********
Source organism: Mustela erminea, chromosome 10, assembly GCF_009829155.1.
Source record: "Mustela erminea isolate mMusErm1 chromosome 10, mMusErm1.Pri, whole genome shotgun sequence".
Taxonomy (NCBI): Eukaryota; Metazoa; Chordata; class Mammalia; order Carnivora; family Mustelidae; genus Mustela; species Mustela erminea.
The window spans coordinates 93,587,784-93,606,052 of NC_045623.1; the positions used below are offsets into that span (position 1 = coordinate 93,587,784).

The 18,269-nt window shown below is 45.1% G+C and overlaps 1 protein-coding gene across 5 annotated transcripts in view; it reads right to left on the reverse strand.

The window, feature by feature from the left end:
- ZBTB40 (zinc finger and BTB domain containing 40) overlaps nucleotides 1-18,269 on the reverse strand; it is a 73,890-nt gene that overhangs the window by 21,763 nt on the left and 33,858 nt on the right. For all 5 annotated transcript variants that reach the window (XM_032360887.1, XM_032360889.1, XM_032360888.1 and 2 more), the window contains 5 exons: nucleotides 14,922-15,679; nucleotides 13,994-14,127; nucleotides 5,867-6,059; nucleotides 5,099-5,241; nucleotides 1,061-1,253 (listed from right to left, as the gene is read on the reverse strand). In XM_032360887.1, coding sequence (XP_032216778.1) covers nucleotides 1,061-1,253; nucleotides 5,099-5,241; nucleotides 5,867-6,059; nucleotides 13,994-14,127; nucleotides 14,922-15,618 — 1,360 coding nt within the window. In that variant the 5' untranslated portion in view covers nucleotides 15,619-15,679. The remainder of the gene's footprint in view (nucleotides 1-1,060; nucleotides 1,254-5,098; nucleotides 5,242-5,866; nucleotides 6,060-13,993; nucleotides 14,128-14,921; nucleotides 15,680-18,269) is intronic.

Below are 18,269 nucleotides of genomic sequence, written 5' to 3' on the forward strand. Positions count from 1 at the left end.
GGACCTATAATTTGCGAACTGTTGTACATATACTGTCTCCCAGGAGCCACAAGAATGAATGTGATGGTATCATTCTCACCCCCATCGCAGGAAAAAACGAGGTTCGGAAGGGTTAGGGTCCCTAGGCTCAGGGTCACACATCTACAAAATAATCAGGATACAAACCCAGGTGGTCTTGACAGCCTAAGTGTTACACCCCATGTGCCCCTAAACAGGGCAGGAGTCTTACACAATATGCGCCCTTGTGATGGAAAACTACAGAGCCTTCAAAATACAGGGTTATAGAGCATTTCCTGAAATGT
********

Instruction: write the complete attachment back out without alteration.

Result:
Source organism: Mustela erminea, chromosome 10, assembly GCF_009829155.1.
Source record: "Mustela erminea isolate mMusErm1 chromosome 10, mMusErm1.Pri, whole genome shotgun sequence".
Taxonomy (NCBI): Eukaryota; Metazoa; Chordata; class Mammalia; order Carnivora; family Mustelidae; genus Mustela; species Mustela erminea.
The window spans coordinates 93,587,784-93,606,052 of NC_045623.1; the positions used below are offsets into that span (position 1 = coordinate 93,587,784).

The 18,269-nt window shown below is 45.1% G+C and overlaps 1 protein-coding gene across 5 annotated transcripts in view; it reads right to left on the reverse strand.

The window, feature by feature from the left end:
- ZBTB40 (zinc finger and BTB domain containing 40) overlaps nucleotides 1-18,269 on the reverse strand; it is a 73,890-nt gene that overhangs the window by 21,763 nt on the left and 33,858 nt on the right. For all 5 annotated transcript variants that reach the window (XM_032360887.1, XM_032360889.1, XM_032360888.1 and 2 more), the window contains 5 exons: nucleotides 14,922-15,679; nucleotides 13,994-14,127; nucleotides 5,867-6,059; nucleotides 5,099-5,241; nucleotides 1,061-1,253 (listed from right to left, as the gene is read on the reverse strand). In XM_032360887.1, coding sequence (XP_032216778.1) covers nucleotides 1,061-1,253; nucleotides 5,099-5,241; nucleotides 5,867-6,059; nucleotides 13,994-14,127; nucleotides 14,922-15,618 — 1,360 coding nt within the window. In that variant the 5' untranslated portion in view covers nucleotides 15,619-15,679. The remainder of the gene's footprint in view (nucleotides 1-1,060; nucleotides 1,254-5,098; nucleotides 5,242-5,866; nucleotides 6,060-13,993; nucleotides 14,128-14,921; nucleotides 15,680-18,269) is intronic.

Below are 18,269 nucleotides of genomic sequence, written 5' to 3' on the forward strand. Positions count from 1 at the left end.
GGACCTATAATTTGCGAACTGTTGTACATATACTGTCTCCCAGGAGCCACAAGAATGAATGTGATGGTATCATTCTCACCCCCATCGCAGGAAAAAACGAGGTTCGGAAGGGTTAGGGTCCCTAGGCTCAGGGTCACACATCTACAAAATAATCAGGATACAAACCCAGGTGGTCTTGACAGCCTAAGTGTTACACCCCATGTGCCCCTAAACAGGGCAGGAGTCTTACACAATATGCGCCCTTGTGATGGAAAACTACAGAGCCTTCAAAATACAGGGTTATAGAGCATTTCCTGAAATGT